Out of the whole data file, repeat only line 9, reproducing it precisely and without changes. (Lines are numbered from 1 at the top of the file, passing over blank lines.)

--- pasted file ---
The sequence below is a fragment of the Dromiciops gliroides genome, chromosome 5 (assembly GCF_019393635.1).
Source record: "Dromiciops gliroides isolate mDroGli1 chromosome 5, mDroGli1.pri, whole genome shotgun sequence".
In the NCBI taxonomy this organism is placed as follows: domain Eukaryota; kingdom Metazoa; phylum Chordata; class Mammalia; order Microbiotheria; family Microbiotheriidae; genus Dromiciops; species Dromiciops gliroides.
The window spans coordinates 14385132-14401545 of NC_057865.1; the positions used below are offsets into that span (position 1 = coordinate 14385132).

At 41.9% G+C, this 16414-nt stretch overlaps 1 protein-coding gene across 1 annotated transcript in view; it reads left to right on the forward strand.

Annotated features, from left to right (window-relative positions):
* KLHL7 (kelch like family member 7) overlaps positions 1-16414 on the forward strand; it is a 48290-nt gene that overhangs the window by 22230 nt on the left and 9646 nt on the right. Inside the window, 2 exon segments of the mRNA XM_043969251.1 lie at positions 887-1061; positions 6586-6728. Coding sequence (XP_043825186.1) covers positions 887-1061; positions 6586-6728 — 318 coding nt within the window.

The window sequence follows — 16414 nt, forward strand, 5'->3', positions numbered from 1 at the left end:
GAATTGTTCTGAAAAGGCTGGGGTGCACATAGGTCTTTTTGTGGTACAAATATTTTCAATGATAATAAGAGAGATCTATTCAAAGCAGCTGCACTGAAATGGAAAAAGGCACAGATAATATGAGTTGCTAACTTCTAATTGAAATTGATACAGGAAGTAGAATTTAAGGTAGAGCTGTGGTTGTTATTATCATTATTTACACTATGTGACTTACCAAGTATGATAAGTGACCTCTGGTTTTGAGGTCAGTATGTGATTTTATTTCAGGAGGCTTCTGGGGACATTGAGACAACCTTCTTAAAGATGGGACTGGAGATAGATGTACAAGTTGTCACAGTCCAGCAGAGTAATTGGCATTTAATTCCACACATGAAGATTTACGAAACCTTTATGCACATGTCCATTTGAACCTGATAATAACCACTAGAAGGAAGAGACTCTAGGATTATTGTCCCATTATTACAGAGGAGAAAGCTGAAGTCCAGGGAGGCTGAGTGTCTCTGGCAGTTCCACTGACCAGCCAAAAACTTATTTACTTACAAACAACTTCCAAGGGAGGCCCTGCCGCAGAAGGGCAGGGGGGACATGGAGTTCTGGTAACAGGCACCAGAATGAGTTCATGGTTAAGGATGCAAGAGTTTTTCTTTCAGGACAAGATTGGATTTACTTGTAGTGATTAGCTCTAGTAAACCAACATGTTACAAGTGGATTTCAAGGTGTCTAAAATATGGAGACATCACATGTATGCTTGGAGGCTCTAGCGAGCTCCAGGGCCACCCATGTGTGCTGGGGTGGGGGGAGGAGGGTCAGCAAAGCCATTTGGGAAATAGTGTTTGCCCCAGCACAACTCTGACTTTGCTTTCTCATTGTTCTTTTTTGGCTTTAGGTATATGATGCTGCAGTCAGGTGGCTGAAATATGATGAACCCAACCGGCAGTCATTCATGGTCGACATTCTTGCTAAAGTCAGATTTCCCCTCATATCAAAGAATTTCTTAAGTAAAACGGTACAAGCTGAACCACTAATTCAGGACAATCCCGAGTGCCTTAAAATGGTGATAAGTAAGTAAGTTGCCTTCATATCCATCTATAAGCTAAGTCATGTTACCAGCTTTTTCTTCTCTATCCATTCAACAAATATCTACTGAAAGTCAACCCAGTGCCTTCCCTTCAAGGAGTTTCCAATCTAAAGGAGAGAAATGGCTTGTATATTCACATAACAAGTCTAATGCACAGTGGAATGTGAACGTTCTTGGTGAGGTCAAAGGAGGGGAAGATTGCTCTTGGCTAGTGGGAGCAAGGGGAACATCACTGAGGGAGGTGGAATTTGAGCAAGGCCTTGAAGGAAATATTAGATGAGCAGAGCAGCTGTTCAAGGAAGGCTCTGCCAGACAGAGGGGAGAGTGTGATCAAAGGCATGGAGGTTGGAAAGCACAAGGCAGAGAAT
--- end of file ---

GAATTGTTCTGAAAAGGCTGGGGTGCACATAGGTCTTTTTGTGGTACAAATATTTTCAATGATAATAAGAGAGATCTATTCAAAGCAGCTGCACTGAAATGGAAAAAGGCACAGATAATATGAGTTGCTAACTTCTAATTGAAATTGATACAGGAAGTAGAATTTAAGGTAGAGCTGTGGTTGTTATTATCATTATTTACACTATGTGACTTACCAAGTATGATAAGTGACCTCTGGTTTTGAGGTCAGTATGTGATTTTATTTCAGGAGGCTTCTGGGGACATTGAGACAACCTTCTTAAAGATGGGACTGGAGATAGATGTACAAGTTGTCACAGTCCAGCAGAGTAATTGGCATTTAATTCCACACATGAAGATTTACGAAACCTTTATGCACATGTCCATTTGAACCTGATAATAACCACTAGAAGGAAGAGACTCTAGGATTATTGTCCCATTATTACAGAGGAGAAAGCTGAAGTCCAGGGAGGCTGAGTGTCTCTGGCAGTTCCACTGACCAGCCAAAAACTTATTTACTTACAAACAACTTCCAAGGGAGGCCCTGCCGCAGAAGGGCAGGGGGGACATGGAGTTCTGGTAACAGGCACCAGAATGAGTTCATGGTTAAGGATGCAAGAGTTTTTCTTTCAGGACAAGATTGGATTTACTTGTAGTGATTAGCTCTAGTAAACCAACATGTTACAAGTGGATTTCAAGGTGTCTAAAATATGGAGACATCACATGTATGCTTGGAGGCTCTAGCGAGCTCCAGGGCCACCCATGTGTGCTGGGGTGGGGGGAGGAGGGTCAGCAAAGCCATTTGGGAAATAGTGTTTGCCCCAGCACAACTCTGACTTTGCTTTCTCATTGTTCTTTTTTGGCTTTAGGTATATGATGCTGCAGTCAGGTGGCTGAAATATGATGAACCCAACCGGCAGTCATTCATGGTCGACATTCTTGCTAAAGTCAGATTTCCCCTCATATCAAAGAATTTCTTAAGTAAAACGGTACAAGCTGAACCACTAATTCAGGACAATCCCGAGTGCCTTAAAATGGTGATAAGTAAGTAAGTTGCCTTCATATCCATCTATAAGCTAAGTCATGTTACCAGCTTTTTCTTCTCTATCCATTCAACAAATATCTACTGAAAGTCAACCCAGTGCCTTCCCTTCAAGGAGTTTCCAATCTAAAGGAGAGAAATGGCTTGTATATTCACATAACAAGTCTAATGCACAGTGGAATGTGAACGTTCTTGGTGAGGTCAAAGGAGGGGAAGATTGCTCTTGGCTAGTGGGAGCAAGGGGAACATCACTGAGGGAGGTGGAATTTGAGCAAGGCCTTGAAGGAAATATTAGATGAGCAGAGCAGCTGTTCAAGGAAGGCTCTGCCAGACAGAGGGGAGAGTGTGATCAAAGGCATGGAGGTTGGAAAGCACAAGGCAGAGAAT